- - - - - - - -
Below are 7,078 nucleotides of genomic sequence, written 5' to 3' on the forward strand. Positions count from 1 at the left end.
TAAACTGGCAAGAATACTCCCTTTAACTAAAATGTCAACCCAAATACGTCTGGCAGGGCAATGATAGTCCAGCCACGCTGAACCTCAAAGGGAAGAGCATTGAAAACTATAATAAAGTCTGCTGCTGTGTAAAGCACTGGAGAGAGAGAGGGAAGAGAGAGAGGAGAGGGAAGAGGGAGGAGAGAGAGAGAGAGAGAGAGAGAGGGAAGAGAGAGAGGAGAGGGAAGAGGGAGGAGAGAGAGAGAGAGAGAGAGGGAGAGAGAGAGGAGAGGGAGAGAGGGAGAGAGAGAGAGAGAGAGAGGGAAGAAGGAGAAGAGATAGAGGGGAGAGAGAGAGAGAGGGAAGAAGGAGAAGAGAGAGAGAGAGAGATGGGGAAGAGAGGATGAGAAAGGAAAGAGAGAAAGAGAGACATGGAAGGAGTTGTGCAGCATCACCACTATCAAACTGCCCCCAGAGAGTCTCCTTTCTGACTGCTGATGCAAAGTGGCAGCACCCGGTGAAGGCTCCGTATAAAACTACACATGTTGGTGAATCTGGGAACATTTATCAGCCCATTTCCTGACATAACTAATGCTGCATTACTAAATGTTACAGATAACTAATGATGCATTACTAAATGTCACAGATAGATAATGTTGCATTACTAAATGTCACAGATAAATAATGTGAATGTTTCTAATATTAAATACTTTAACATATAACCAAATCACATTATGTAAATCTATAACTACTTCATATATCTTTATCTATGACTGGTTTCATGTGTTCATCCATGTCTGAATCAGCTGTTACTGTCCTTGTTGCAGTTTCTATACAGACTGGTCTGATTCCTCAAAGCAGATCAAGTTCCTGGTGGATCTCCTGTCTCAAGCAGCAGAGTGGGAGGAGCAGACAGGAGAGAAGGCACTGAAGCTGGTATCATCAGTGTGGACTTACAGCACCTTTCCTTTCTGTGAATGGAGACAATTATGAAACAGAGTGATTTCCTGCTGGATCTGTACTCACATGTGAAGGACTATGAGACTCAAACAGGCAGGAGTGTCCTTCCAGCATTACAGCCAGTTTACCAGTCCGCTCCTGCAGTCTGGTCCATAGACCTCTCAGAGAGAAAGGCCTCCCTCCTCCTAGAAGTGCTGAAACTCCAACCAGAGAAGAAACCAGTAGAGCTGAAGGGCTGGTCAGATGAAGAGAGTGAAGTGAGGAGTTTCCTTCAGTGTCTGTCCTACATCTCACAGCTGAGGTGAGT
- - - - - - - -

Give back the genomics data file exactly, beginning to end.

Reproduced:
Below are 7,078 nucleotides of genomic sequence, written 5' to 3' on the forward strand. Positions count from 1 at the left end.
TAAACTGGCAAGAATACTCCCTTTAACTAAAATGTCAACCCAAATACGTCTGGCAGGGCAATGATAGTCCAGCCACGCTGAACCTCAAAGGGAAGAGCATTGAAAACTATAATAAAGTCTGCTGCTGTGTAAAGCACTGGAGAGAGAGAGGGAAGAGAGAGAGGAGAGGGAAGAGGGAGGAGAGAGAGAGAGAGAGAGAGAGAGGGAAGAGAGAGAGGAGAGGGAAGAGGGAGGAGAGAGAGAGAGAGAGAGAGGGAGAGAGAGAGGAGAGGGAGAGAGGGAGAGAGAGAGAGAGAGAGAGGGAAGAAGGAGAAGAGATAGAGGGGAGAGAGAGAGAGAGGGAAGAAGGAGAAGAGAGAGAGAGAGAGATGGGGAAGAGAGGATGAGAAAGGAAAGAGAGAAAGAGAGACATGGAAGGAGTTGTGCAGCATCACCACTATCAAACTGCCCCCAGAGAGTCTCCTTTCTGACTGCTGATGCAAAGTGGCAGCACCCGGTGAAGGCTCCGTATAAAACTACACATGTTGGTGAATCTGGGAACATTTATCAGCCCATTTCCTGACATAACTAATGCTGCATTACTAAATGTTACAGATAACTAATGATGCATTACTAAATGTCACAGATAGATAATGTTGCATTACTAAATGTCACAGATAAATAATGTGAATGTTTCTAATATTAAATACTTTAACATATAACCAAATCACATTATGTAAATCTATAACTACTTCATATATCTTTATCTATGACTGGTTTCATGTGTTCATCCATGTCTGAATCAGCTGTTACTGTCCTTGTTGCAGTTTCTATACAGACTGGTCTGATTCCTCAAAGCAGATCAAGTTCCTGGTGGATCTCCTGTCTCAAGCAGCAGAGTGGGAGGAGCAGACAGGAGAGAAGGCACTGAAGCTGGTATCATCAGTGTGGACTTACAGCACCTTTCCTTTCTGTGAATGGAGACAATTATGAAACAGAGTGATTTCCTGCTGGATCTGTACTCACATGTGAAGGACTATGAGACTCAAACAGGCAGGAGTGTCCTTCCAGCATTACAGCCAGTTTACCAGTCCGCTCCTGCAGTCTGGTCCATAGACCTCTCAGAGAGAAAGGCCTCCCTCCTCCTAGAAGTGCTGAAACTCCAACCAGAGAAGAAACCAGTAGAGCTGAAGGGCTGGTCAGATGAAGAGAGTGAAGTGAGGAGTTTCCTTCAGTGTCTGTCCTACATCTCACAGCTGAGGTGAGT